Tran, Nam Khanh: Representation and contextualization for document understanding. Hannover : Gottfried Wilhelm Leibniz Universität, Diss., 2019, xviii, 130 S. DOI: https://doi.org/10.15488/4440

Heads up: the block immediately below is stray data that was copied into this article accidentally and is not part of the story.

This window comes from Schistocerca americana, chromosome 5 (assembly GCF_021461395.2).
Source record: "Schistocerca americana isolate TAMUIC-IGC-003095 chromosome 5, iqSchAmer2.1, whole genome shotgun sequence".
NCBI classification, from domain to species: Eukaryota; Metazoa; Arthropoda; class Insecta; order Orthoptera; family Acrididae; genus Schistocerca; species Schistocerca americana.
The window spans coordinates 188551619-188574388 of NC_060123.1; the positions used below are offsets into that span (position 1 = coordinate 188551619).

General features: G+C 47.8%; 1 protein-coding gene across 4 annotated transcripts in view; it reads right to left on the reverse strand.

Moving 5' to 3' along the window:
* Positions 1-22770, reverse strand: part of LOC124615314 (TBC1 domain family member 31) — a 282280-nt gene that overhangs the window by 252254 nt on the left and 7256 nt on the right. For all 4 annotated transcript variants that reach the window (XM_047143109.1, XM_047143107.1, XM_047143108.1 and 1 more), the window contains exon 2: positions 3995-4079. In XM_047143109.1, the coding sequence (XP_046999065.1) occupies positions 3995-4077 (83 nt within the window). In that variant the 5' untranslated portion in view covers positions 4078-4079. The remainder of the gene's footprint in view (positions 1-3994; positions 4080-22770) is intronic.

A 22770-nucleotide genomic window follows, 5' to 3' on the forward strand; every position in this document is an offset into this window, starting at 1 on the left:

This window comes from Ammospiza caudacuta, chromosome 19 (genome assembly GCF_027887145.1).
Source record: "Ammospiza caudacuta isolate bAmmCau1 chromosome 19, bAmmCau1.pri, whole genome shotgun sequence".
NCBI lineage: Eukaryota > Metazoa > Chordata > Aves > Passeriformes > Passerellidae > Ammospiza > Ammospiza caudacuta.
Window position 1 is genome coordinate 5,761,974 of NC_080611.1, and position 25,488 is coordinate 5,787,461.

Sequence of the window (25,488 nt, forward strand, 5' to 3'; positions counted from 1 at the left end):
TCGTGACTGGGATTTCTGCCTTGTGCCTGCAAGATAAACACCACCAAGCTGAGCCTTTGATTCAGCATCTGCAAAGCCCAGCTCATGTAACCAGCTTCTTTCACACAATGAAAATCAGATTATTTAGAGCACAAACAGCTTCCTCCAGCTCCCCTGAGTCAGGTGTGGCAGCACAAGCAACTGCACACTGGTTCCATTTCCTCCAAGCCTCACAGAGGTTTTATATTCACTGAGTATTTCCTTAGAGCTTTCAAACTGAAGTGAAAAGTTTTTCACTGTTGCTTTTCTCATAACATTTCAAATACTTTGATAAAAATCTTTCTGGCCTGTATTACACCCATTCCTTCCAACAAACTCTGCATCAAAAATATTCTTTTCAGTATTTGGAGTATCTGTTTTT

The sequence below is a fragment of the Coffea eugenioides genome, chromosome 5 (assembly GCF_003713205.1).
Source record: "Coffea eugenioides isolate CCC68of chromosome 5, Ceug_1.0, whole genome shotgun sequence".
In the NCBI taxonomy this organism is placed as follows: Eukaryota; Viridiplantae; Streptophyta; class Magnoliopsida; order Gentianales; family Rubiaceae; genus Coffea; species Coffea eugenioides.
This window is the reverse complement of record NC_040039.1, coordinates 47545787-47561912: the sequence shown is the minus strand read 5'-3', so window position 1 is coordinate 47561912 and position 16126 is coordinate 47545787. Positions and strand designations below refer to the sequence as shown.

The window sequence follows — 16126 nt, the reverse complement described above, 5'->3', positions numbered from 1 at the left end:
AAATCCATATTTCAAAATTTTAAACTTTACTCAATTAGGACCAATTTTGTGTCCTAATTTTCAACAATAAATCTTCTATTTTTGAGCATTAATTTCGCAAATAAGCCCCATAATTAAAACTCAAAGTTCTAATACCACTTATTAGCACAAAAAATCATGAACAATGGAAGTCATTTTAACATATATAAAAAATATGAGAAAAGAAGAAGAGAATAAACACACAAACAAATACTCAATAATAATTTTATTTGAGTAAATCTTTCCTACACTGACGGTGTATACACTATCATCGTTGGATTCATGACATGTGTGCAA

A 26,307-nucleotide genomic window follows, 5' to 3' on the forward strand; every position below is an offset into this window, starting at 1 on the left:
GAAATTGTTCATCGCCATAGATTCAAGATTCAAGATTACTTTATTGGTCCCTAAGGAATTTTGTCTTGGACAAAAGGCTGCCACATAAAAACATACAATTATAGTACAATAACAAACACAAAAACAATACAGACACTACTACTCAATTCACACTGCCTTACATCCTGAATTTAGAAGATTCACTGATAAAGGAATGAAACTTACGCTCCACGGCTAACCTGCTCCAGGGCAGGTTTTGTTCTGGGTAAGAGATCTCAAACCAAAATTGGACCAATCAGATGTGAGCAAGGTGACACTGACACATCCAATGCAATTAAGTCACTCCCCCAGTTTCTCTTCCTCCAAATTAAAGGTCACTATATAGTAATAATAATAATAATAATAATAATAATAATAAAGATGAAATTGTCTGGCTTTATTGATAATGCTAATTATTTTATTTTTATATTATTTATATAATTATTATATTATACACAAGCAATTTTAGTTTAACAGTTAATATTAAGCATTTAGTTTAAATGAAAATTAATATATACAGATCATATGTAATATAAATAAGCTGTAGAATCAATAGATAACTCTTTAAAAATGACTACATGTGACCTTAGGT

Document understanding requires discovery of meaningful patterns in text, which in turn involves analyzing documents and extracting useful information for a certain purpose. There is a multitude of problems that need to be dealt with to solve this task. With the goal of improving document understanding, we identify three main problems to study within the scope of this thesis. The first problem is about learning text representation, which is considered as starting point to gain understanding of documents. The representation enables us to build applications around the semantics or meaning of the documents, rather than just around the keywords presented in the texts. The second problem is about acquiring document context. A document cannot be fully understood in isolation since it may refer to knowledge that is not explicitly included in its textual content. To obtain a full understanding of the meaning of the document, that prior knowledge, therefore, has to be retrieved to supplement the text in the document. The last problem we address is about recommending related information to textual documents. When consuming text especially in applications such as e-readers and Web browsers, users often get attracted by the topics or entities appeared in the text. Gaining comprehension of these aspects, therefore, can help users not only further explore those topics but also better understand the text. In this thesis, we tackle the aforementioned problems and propose automated approaches that improve document representation, and suggest relevant as well as missing information for supporting interpretations of documents. To this end, we make the following contributions as part of this thesis: Representation learning - the first contribution is to improve document representation which serves as input to document understanding algorithms. Firstly, we adopt probabilistic methods to represent documents as a mixture of topics and propose a generalizable framework for improving the quality of topics learned from small collections. The proposed method can be well adapted to different application domains. Secondly, we focus on learning the distributed representation of documents. We introduce multiplicative tree-structured Long Short-Term Memory (LSTM) networks which are capable of integrating syntactic and semantic information from text into the standard LSTM architecture for improved representation learning. Finally, we investigate the usefulness of attention mechanism for enhancing distributed representations. In particular, we propose Multihop Attention Networks which can learn effective representations and illustrate its usefulness in the application of question answering. Time-aware contextualization - the second contribution is to formalize the novel and challenging task of time-aware contextualization, where explicit context information is required for bridging the gap between the situation at the time of content creation and the situation at the time of content digestion. To solve this task, we propose a novel approach which automatically formulates queries for retrieving adequate contextualization candidates from an underlying knowledge source such as Wikipedia, and then ranks the candidates using learning-to-rank algorithms. Context-aware entity recommendation - the third contribution is to give assistance to document exploration by recommending related entities to the entities mentioned in the documents. For this purpose, we first introduce the idea of a contextual relatedness of entities and formalize the problem of context-aware entity recommendation. Then, we approach the problem by a statistically sound probabilistic model incorporating temporal and topical context via embedding methods.
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